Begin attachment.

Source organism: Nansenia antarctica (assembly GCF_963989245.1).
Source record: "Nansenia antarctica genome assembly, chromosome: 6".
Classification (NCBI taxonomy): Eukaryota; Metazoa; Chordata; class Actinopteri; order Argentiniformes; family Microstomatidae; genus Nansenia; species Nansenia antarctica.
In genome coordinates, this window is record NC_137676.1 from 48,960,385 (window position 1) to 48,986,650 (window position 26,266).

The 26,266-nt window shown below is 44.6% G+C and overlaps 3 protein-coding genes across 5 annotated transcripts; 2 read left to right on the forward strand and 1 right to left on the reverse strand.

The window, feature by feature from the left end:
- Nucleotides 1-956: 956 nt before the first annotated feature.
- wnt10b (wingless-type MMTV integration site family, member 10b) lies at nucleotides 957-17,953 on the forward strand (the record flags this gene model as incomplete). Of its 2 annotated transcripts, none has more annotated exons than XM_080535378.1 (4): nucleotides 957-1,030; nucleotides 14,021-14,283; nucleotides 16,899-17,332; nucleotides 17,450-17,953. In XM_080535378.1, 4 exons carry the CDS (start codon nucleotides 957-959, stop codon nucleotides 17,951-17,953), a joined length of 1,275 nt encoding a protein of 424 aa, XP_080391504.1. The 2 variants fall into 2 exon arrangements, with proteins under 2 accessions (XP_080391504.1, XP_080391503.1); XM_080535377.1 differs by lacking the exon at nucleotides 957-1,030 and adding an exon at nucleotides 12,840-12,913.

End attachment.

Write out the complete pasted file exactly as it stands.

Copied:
Source organism: Nansenia antarctica (assembly GCF_963989245.1).
Source record: "Nansenia antarctica genome assembly, chromosome: 6".
Classification (NCBI taxonomy): Eukaryota; Metazoa; Chordata; class Actinopteri; order Argentiniformes; family Microstomatidae; genus Nansenia; species Nansenia antarctica.
In genome coordinates, this window is record NC_137676.1 from 48,960,385 (window position 1) to 48,986,650 (window position 26,266).

The 26,266-nt window shown below is 44.6% G+C and overlaps 3 protein-coding genes across 5 annotated transcripts; 2 read left to right on the forward strand and 1 right to left on the reverse strand.

The window, feature by feature from the left end:
- Nucleotides 1-956: 956 nt before the first annotated feature.
- wnt10b (wingless-type MMTV integration site family, member 10b) lies at nucleotides 957-17,953 on the forward strand (the record flags this gene model as incomplete). Of its 2 annotated transcripts, none has more annotated exons than XM_080535378.1 (4): nucleotides 957-1,030; nucleotides 14,021-14,283; nucleotides 16,899-17,332; nucleotides 17,450-17,953. In XM_080535378.1, 4 exons carry the CDS (start codon nucleotides 957-959, stop codon nucleotides 17,951-17,953), a joined length of 1,275 nt encoding a protein of 424 aa, XP_080391504.1. The 2 variants fall into 2 exon arrangements, with proteins under 2 accessions (XP_080391504.1, XP_080391503.1); XM_080535377.1 differs by lacking the exon at nucleotides 957-1,030 and adding an exon at nucleotides 12,840-12,913.